‘Coco’: Pixar Takes on Day of the Dead

Coco: Image courtesy Pixar/Disney

Coco is the latest movie from Pixar. It’s colorful, delightful, sad at times, and overall worth the price of admission. It’s refreshing to see Disney and Pixar give us some diversity in storytelling. I really enjoyed the movie, and I do recommend seeing it in the theater. That said, I can’t help but feel like it could have gone just a little further. Just call it Moana Expectations Syndrome. Or this week, maybe it’s Lassiter letdown syndrome. Sigh.

Coco tells the story of Miguel, a member of a Mexican family of cobblers. His family has forbidden music after Miguel’s great-great-grandfather left his family for reasons they will not explain – other than to say it involved music. Miguel, of course, wants to become a musician, and while attempting to steal the guitar he’s just sure belonged to his famous musician great-great-grandfather, he ends up trapped in the Land of the Dead on Dia de los Muertos, and if he doesn’t figure out a way to return before sunrise, he’s doomed to stay.

Language

Because Coco is set in Mexico, they had a few choices to make in terms of language. They could have everyone speak perfect English or film it all in Spanish with subtitles. They opted to have characters speak with accents and throw in a few Spanish phrases here and there. “Here is my picture. Que guapo, no?” It’s an approach that works, but only because they also chose a representational cast.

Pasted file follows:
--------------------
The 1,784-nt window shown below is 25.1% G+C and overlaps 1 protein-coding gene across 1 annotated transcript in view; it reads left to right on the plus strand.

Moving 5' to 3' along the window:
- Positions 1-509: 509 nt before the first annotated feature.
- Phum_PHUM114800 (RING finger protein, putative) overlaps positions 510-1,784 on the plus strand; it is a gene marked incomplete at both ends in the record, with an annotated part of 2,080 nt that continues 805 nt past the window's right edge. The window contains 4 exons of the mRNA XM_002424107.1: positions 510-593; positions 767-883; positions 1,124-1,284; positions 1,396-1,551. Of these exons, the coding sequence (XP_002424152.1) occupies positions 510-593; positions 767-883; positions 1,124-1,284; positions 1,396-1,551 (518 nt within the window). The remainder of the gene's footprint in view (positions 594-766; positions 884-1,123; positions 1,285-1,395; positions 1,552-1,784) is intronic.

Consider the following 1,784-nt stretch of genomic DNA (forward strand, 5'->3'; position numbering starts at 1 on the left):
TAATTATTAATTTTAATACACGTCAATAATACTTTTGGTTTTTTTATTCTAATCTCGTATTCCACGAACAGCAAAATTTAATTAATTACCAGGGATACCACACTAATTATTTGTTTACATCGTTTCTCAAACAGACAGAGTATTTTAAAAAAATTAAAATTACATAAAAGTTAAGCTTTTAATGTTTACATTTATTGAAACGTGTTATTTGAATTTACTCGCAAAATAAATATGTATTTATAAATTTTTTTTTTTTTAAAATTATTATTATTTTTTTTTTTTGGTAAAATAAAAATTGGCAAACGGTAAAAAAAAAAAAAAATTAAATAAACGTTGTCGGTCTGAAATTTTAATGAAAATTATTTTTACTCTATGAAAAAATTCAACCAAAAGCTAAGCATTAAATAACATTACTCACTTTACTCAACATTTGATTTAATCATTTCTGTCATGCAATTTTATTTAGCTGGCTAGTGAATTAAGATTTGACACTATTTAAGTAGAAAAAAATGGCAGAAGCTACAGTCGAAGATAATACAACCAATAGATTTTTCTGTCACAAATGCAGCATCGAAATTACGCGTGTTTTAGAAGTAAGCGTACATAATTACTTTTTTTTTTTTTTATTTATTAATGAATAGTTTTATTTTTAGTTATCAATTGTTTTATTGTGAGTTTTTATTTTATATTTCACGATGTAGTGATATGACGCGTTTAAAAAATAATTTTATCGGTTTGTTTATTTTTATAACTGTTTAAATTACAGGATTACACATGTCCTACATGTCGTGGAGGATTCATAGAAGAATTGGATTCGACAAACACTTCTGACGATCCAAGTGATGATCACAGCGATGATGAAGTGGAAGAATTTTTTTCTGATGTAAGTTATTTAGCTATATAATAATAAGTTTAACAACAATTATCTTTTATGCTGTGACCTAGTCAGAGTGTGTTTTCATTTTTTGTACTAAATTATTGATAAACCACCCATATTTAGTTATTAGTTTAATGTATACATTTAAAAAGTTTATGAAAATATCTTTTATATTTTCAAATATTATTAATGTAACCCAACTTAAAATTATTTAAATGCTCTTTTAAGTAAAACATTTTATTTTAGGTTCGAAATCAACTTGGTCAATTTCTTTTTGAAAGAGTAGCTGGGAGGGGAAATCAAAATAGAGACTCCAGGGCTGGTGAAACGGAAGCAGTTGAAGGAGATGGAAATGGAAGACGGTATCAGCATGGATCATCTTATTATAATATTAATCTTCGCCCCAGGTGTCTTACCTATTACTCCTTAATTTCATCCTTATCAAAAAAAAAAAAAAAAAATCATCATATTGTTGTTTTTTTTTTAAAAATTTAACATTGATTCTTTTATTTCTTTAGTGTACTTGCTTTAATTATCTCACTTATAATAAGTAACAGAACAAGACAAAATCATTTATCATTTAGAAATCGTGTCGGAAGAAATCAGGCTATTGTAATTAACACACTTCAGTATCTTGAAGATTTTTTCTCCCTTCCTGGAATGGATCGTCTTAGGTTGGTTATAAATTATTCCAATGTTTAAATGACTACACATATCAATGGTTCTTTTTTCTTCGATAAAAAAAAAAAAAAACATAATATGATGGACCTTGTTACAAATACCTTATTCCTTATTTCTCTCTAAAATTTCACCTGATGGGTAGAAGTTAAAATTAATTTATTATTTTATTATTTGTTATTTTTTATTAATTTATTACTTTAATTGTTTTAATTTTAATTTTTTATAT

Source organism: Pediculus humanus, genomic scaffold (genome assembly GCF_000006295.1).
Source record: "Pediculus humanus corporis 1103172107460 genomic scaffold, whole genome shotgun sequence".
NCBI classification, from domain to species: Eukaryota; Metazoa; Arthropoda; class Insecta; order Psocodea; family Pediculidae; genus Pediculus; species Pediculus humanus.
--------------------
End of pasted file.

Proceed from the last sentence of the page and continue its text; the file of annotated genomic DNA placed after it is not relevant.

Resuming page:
Death

Death is obviously a theme in this movie, and reasonably so. Most of the movie is spent in the Land of the Dead, playing with colorfully painted bones, talking with friendly skeletons, and wandering around in graveyards. Those already-dead characters also remember and speak about the ways in which they died, some of which is reenacted (without gore), but this movie also finds a way to imperil the living and make it possible for even the already dead to die.

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Oh, and bring Kleenexes. Lots of them. Pixar manages to find tear-jerker moments in most movies, but this one has several. Even the closing credits are touching.

Predictability

This was my biggest disappointment. While it was still a delightful story, the major plot points were obvious. Not to spoil anything but the surprise twist wasn’t that big of a surprise, and it should be obvious where a movie that starts by telling you of a broken heart and torn photo will end up going. That said, your kiddos aren’t going to catch on so early, and the movie is still worth seeing.

Further Reading

If you want to follow up on a couple of themes from Coco:

If you’ve got more suggestions, please leave them in the comments section.

Edit to add, here’s a roundup of  Coco reviews from Latinx film critics that you should go read right now.

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Marziah Karch

Marziah Karch lives in Portland, Oregon and is the author of multiple books and magazine articles. Bylines include Lifewire, Rodale's Organic Life, Tech Republic, WIRED, and GlitterSquid Marziah is currently a doctoral candidate researching the information behavior of independent game designers.

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